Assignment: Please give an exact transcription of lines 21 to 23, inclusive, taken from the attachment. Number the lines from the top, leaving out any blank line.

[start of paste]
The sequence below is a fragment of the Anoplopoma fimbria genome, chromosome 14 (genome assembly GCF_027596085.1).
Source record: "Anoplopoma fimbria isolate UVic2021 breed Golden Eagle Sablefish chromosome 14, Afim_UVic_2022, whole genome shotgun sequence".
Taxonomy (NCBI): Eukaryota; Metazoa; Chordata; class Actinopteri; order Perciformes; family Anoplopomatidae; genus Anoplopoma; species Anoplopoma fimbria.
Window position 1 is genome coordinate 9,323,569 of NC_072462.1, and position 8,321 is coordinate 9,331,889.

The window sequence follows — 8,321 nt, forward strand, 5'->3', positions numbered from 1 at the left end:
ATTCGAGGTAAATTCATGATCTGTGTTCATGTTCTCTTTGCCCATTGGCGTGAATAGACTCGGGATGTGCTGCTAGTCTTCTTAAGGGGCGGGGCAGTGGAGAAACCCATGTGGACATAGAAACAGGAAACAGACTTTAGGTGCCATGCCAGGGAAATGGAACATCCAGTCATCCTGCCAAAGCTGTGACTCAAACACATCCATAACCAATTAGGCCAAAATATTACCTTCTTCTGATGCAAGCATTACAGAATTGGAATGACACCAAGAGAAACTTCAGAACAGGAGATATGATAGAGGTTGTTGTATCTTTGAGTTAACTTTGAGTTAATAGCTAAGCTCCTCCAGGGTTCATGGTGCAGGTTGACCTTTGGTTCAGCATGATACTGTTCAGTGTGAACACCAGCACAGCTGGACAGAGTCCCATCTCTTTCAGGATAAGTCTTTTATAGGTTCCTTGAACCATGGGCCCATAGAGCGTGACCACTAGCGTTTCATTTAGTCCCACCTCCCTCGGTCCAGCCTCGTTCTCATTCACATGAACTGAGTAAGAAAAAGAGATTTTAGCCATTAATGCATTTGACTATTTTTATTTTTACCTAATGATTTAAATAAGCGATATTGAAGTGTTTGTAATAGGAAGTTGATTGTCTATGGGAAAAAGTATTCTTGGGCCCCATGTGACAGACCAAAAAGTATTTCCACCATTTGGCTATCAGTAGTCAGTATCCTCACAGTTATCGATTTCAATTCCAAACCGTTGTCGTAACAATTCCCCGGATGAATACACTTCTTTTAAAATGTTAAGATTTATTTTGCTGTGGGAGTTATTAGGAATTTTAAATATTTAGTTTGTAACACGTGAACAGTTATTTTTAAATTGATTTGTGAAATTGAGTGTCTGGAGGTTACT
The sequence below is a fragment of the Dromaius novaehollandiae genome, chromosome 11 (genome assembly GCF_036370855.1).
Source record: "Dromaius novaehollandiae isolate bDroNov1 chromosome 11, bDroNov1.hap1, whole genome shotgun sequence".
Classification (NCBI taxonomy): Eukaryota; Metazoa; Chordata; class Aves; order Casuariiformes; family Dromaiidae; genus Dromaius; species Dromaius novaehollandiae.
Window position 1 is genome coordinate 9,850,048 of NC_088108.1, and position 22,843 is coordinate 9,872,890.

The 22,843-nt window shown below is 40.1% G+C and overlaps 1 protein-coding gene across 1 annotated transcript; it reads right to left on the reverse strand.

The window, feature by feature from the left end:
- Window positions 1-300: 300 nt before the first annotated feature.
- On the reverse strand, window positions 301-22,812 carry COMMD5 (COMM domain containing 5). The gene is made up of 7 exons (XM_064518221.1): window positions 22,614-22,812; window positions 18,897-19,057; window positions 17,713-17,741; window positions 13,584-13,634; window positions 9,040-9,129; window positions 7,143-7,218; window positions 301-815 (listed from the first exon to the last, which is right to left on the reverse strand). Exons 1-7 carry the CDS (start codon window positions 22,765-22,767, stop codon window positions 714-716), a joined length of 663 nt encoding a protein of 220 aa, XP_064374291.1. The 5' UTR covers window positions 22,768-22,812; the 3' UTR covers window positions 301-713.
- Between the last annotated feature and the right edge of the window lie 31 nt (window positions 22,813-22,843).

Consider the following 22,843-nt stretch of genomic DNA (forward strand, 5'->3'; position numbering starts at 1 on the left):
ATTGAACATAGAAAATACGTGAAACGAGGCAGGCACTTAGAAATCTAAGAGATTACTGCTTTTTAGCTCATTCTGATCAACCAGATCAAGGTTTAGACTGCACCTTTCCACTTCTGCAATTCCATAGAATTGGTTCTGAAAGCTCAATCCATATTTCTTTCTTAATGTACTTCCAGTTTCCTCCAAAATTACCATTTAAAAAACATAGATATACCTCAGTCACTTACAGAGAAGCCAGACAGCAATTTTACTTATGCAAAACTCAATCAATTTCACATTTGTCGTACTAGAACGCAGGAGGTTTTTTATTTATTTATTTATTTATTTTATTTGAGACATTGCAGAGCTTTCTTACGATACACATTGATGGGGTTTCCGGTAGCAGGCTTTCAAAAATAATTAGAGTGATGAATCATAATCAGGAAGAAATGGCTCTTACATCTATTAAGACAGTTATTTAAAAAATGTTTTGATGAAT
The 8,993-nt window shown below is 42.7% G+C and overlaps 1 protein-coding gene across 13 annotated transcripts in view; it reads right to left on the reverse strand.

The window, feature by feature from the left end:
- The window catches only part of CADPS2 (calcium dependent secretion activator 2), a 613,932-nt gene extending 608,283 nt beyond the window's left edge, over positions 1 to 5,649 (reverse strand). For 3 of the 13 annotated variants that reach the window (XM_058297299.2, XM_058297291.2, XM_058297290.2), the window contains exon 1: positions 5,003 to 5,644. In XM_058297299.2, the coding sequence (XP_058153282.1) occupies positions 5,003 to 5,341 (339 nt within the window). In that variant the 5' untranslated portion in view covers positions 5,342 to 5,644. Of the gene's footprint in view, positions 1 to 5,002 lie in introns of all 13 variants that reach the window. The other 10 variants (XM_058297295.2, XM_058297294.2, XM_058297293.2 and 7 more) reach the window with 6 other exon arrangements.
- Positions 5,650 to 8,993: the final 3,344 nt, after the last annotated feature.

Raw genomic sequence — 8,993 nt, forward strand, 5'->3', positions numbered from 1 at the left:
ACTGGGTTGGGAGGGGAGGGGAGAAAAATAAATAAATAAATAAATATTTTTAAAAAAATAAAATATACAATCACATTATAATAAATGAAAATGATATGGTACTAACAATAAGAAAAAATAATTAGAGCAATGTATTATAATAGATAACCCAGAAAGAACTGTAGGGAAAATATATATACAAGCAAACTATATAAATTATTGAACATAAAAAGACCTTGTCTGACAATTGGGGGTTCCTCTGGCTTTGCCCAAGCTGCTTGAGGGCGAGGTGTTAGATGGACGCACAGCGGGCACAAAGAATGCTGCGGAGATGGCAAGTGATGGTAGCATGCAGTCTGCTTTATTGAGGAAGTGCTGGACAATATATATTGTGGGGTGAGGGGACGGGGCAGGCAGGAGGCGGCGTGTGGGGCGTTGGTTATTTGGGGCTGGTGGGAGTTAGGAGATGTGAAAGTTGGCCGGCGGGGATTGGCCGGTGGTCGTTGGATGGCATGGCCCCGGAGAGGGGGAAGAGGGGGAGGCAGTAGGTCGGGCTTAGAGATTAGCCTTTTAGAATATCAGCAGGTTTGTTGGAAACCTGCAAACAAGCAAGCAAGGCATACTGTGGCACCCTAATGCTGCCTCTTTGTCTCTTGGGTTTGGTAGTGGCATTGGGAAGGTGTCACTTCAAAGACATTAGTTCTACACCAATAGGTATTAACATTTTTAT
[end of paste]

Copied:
- Positions 5,650 to 8,993: the final 3,344 nt, after the last annotated feature.

Raw genomic sequence — 8,993 nt, forward strand, 5'->3', positions numbered from 1 at the left:
ACTGGGTTGGGAGGGGAGGGGAGAAAAATAAATAAATAAATAAATATTTTTAAAAAAATAAAATATACAATCACATTATAATAAATGAAAATGATATGGTACTAACAATAAGAAAAAATAATTAGAGCAATGTATTATAATAGATAACCCAGAAAGAACTGTAGGGAAAATATATATACAAGCAAACTATATAAATTATTGAACATAAAAAGACCTTGTCTGACAATTGGGGGTTCCTCTGGCTTTGCCCAAGCTGCTTGAGGGCGAGGTGTTAGATGGACGCACAGCGGGCACAAAGAATGCTGCGGAGATGGCAAGTGATGGTAGCATGCAGTCTGCTTTATTGAGGAAGTGCTGGACAATATATATTGTGGGGTGAGGGGACGGGGCAGGCAGGAGGCGGCGTGTGGGGCGTTGGTTATTTGGGGCTGGTGGGAGTTAGGAGATGTGAAAGTTGGCCGGCGGGGATTGGCCGGTGGTCGTTGGATGGCATGGCCCCGGAGAGGGGGAAGAGGGGGAGGCAGTAGGTCGGGCTTAGAGATTAGCCTTTTAGAATATCAGCAGGTTTGTTGGAAACCTGCAAACAAGCAAGCAAGGCATACTGTGGCACCCTAATGCTGCCTCTTTGTCTCTTGGGTTTGGTAGTGGCATTGGGAAGGTGTCACTTCAAAGACATTAGTTCTACACCAATAGGTATTAACATTTTTAT